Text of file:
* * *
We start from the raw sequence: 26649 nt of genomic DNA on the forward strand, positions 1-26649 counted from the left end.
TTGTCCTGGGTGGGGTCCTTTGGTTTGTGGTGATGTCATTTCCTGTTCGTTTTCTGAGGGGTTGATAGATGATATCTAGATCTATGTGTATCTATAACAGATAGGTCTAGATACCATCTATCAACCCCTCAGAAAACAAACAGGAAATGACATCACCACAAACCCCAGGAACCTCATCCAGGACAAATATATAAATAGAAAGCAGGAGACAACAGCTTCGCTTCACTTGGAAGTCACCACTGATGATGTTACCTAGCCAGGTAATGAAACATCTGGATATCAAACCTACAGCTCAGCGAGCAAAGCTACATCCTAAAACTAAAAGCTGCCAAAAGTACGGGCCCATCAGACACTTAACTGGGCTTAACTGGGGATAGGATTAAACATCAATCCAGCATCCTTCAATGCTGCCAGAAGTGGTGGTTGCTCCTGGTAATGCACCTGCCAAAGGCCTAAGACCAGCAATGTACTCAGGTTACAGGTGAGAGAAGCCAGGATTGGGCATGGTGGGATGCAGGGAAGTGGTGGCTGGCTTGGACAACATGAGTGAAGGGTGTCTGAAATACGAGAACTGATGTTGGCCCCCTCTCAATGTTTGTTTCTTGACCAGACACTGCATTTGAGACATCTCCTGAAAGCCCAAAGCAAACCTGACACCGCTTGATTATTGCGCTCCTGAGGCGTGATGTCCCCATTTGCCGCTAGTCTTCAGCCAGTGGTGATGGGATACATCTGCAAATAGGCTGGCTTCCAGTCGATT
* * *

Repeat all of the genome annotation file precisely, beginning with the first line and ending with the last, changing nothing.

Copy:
We start from the raw sequence: 26649 nt of genomic DNA on the forward strand, positions 1-26649 counted from the left end.
TTGTCCTGGGTGGGGTCCTTTGGTTTGTGGTGATGTCATTTCCTGTTCGTTTTCTGAGGGGTTGATAGATGATATCTAGATCTATGTGTATCTATAACAGATAGGTCTAGATACCATCTATCAACCCCTCAGAAAACAAACAGGAAATGACATCACCACAAACCCCAGGAACCTCATCCAGGACAAATATATAAATAGAAAGCAGGAGACAACAGCTTCGCTTCACTTGGAAGTCACCACTGATGATGTTACCTAGCCAGGTAATGAAACATCTGGATATCAAACCTACAGCTCAGCGAGCAAAGCTACATCCTAAAACTAAAAGCTGCCAAAAGTACGGGCCCATCAGACACTTAACTGGGCTTAACTGGGGATAGGATTAAACATCAATCCAGCATCCTTCAATGCTGCCAGAAGTGGTGGTTGCTCCTGGTAATGCACCTGCCAAAGGCCTAAGACCAGCAATGTACTCAGGTTACAGGTGAGAGAAGCCAGGATTGGGCATGGTGGGATGCAGGGAAGTGGTGGCTGGCTTGGACAACATGAGTGAAGGGTGTCTGAAATACGAGAACTGATGTTGGCCCCCTCTCAATGTTTGTTTCTTGACCAGACACTGCATTTGAGACATCTCCTGAAAGCCCAAAGCAAACCTGACACCGCTTGATTATTGCGCTCCTGAGGCGTGATGTCCCCATTTGCCGCTAGTCTTCAGCCAGTGGTGATGGGATACATCTGCAAATAGGCTGGCTTCCAGTCGATT